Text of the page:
The three members of Stickmen, Tony Levin from King Crimson, Peter Gabriel etc (chapman stick), Pat Mastelotto, also King Crimson, (drums) and Markus Reuter, formerly of Centrozoon and Tuner, (touch guitars and electronics), have amassed considerable experience in the music business and the ability to produce intricate, yet at times, delicate music, which is displayed by this new release Deep.
Deep is a nine track album running for around 54 minutes with the longest track, “Whale Watch” edging just past the 10 minute mark (10:18) and the shortest track, ”On/Off,” running on for 3:57 minutes.
The majority of the tracks are instrumentals and this tends to make me a little concerned as I feel that the music has to be very special to contain the listener’s interest without the listener waiting on the vocalist appearing. Did Stick Men manage to alleviate any concerns that I had prior to the music emanating from the speakers? All will become apparent as we progress through the review.
Initial thoughts that appeared from the first listen to the album were a bit mixed. There were passages which I thought were excellent, but there were also areas when the interest seemed to drift, but certain albums take several plays before they manage to get “into your head.” Having now logged up many more plays I find that I favor the following tracks, at the moment, “Nude Ascending Staircase,” “Crack In The Sky” and “Sepia.”
“Nude Ascending Staircase” (5:05) is the opening track on Deep and is a real “tour de force” to start the album. It opens with some terrific interplay between Tony on chapman stick and Marcus on touch guitar and all ably backed up by the thundering percussion of Pat. The track literally grabs you by the scruff of the neck as it hurtles (sometimes reaching breakneck speed) toward its time limit of 5:05 minutes. There are a few little motifs that appear from time to time and mark it as an excellent opening track.
Track 5, “Crack in the Sky” (5:46), is a much more moody, atmospheric piece of music, with the deep whispered lyrics, from Tony, lending to the darker mood of the piece. There are beautiful passages of melodic guitar from Marcus which trade places with the vocals. While this is a superbly worked track, my mind did a double-take on the style of the vocalized whispering, which I finally determined has the same “feel” to it as Robbie Robertson on “Somewhere Down The Crazy River.” Despite that unexpected link, the track is a superbly crafted passage of music.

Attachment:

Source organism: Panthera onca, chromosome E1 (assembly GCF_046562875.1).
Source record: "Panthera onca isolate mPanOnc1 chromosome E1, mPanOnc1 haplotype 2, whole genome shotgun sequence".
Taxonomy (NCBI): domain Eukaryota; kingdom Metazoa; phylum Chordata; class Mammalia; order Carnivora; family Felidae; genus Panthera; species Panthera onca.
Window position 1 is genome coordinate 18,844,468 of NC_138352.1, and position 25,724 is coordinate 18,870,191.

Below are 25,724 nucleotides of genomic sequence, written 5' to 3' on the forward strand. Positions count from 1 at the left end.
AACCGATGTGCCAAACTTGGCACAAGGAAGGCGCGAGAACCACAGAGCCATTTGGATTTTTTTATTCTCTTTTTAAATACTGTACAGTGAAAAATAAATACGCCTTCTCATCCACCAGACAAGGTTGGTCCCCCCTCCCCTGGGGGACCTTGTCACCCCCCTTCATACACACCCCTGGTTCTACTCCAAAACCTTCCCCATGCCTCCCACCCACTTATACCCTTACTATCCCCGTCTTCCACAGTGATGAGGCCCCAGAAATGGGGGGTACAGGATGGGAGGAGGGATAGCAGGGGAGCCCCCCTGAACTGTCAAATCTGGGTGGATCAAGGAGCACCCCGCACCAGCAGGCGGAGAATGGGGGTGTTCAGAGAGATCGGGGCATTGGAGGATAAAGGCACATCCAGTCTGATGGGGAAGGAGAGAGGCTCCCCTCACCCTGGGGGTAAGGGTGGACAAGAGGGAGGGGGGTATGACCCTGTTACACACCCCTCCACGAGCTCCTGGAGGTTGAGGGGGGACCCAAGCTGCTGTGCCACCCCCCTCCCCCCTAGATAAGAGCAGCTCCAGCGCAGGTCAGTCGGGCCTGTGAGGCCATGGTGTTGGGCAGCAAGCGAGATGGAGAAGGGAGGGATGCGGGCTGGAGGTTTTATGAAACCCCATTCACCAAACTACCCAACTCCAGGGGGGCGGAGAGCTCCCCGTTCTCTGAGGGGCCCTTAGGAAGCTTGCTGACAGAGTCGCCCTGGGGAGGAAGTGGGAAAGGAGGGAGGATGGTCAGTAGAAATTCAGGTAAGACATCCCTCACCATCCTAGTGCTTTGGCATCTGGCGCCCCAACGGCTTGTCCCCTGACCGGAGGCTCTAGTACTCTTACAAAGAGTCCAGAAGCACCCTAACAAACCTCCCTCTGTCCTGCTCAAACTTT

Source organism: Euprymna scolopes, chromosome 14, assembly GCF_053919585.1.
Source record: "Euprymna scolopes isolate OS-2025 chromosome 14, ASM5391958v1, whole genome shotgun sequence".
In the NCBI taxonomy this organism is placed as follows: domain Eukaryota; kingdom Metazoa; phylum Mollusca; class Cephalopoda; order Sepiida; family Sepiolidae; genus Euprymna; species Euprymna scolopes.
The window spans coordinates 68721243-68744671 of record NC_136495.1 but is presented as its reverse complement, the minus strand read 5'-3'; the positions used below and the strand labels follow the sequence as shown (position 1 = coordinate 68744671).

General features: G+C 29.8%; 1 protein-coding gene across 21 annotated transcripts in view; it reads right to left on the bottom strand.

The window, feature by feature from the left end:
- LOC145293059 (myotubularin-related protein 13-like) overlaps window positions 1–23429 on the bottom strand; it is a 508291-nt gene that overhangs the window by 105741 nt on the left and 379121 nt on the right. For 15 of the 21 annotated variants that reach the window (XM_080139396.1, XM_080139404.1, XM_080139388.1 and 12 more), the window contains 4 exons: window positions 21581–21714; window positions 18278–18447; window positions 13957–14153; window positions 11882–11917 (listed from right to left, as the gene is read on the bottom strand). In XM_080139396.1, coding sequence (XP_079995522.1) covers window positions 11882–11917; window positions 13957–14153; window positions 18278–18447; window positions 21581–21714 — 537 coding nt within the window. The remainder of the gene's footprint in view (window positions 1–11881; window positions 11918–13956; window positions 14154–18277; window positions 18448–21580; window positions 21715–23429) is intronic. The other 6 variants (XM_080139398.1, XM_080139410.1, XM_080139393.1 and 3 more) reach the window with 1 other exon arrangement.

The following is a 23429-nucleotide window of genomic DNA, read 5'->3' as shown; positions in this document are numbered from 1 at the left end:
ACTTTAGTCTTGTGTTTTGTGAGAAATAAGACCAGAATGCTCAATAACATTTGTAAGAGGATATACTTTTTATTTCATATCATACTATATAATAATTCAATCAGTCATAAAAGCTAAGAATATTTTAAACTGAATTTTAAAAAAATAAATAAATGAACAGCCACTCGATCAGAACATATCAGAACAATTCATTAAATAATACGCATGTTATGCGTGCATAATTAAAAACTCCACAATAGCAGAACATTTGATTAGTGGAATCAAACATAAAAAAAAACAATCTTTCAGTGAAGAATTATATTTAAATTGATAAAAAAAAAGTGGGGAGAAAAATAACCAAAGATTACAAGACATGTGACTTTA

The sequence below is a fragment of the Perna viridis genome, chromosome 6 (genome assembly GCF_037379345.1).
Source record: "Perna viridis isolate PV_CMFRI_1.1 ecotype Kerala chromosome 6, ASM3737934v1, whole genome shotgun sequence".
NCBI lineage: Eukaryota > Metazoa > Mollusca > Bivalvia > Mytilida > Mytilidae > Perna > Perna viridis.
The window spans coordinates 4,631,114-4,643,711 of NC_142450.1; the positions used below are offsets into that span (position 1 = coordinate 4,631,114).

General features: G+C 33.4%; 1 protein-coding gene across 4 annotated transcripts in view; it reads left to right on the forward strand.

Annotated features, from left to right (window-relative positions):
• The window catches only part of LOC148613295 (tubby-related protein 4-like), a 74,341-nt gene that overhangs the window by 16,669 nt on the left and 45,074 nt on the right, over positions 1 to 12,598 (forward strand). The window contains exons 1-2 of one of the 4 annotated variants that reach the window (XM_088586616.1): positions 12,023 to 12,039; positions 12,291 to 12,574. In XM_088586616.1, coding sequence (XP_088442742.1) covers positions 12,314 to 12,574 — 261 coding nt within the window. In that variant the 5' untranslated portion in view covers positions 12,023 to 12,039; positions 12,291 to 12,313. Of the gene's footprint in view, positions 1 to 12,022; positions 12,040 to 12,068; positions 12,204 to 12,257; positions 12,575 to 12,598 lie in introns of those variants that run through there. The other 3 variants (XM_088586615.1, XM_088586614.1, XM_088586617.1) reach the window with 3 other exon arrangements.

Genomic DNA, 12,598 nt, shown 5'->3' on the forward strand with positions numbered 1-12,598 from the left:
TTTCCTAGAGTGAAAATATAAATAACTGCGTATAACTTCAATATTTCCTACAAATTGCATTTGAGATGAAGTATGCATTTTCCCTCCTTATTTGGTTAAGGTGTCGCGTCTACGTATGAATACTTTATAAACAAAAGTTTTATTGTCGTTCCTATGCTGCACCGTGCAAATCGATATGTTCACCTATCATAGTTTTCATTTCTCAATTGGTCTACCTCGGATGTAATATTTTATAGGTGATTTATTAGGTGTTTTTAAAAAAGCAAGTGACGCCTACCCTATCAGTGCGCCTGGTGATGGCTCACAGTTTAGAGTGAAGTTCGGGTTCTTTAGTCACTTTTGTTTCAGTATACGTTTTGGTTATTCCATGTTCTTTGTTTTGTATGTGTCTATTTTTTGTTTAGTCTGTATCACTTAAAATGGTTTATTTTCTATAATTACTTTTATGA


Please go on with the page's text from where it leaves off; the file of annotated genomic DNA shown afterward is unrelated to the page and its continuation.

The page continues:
The second to the last track on the album is “Sepia” (8.55) and is again another deeply atmospheric piece. This starts with a stunning sequence of repeating passages of guitar work and builds slowly, with layer upon layer of sound, before morphing into a passage of mesmerizing shifting sounds in a sparse soundscape. Around the 7 minute mark, the opening sequence returns to take the track out. Simply because of its very different structure, this track holds the listener’s interest from the first few notes.
This release from the Stickmen, Deep, certainly has its moments, especially the three tracks I have highlighted, but I do feel that some of the other tracks just don’t seem to do the band justice. My initial concerns, as with all instrumental albums, and this is a mainly instrumental album, is simply, does it have enough going on to grab the attention of the listener from the start to completion? Sadly, in this case, I feel that it just hasn’t reached that point, despite some stunning moments in other tracks, such as “Hide The Trees” and “Whale Watch.” I feel that too often the music lurches close to “soundtrack music” and as such, just doesn’t have what it takes to lift it into those areas of your mind that shout out “Brilliant!”
Deep is certainly an album that deserves a listen as there are areas that are simply stunning, but it doesn’t maintain those high levels for the duration of the 50+ minutes.
Key Tracks: Nude Ascending Staircase, Crack In The Sky, Sepia
Jim “The Ancient One” Lawson-MuzikReviews.com Staff
March 26, 2013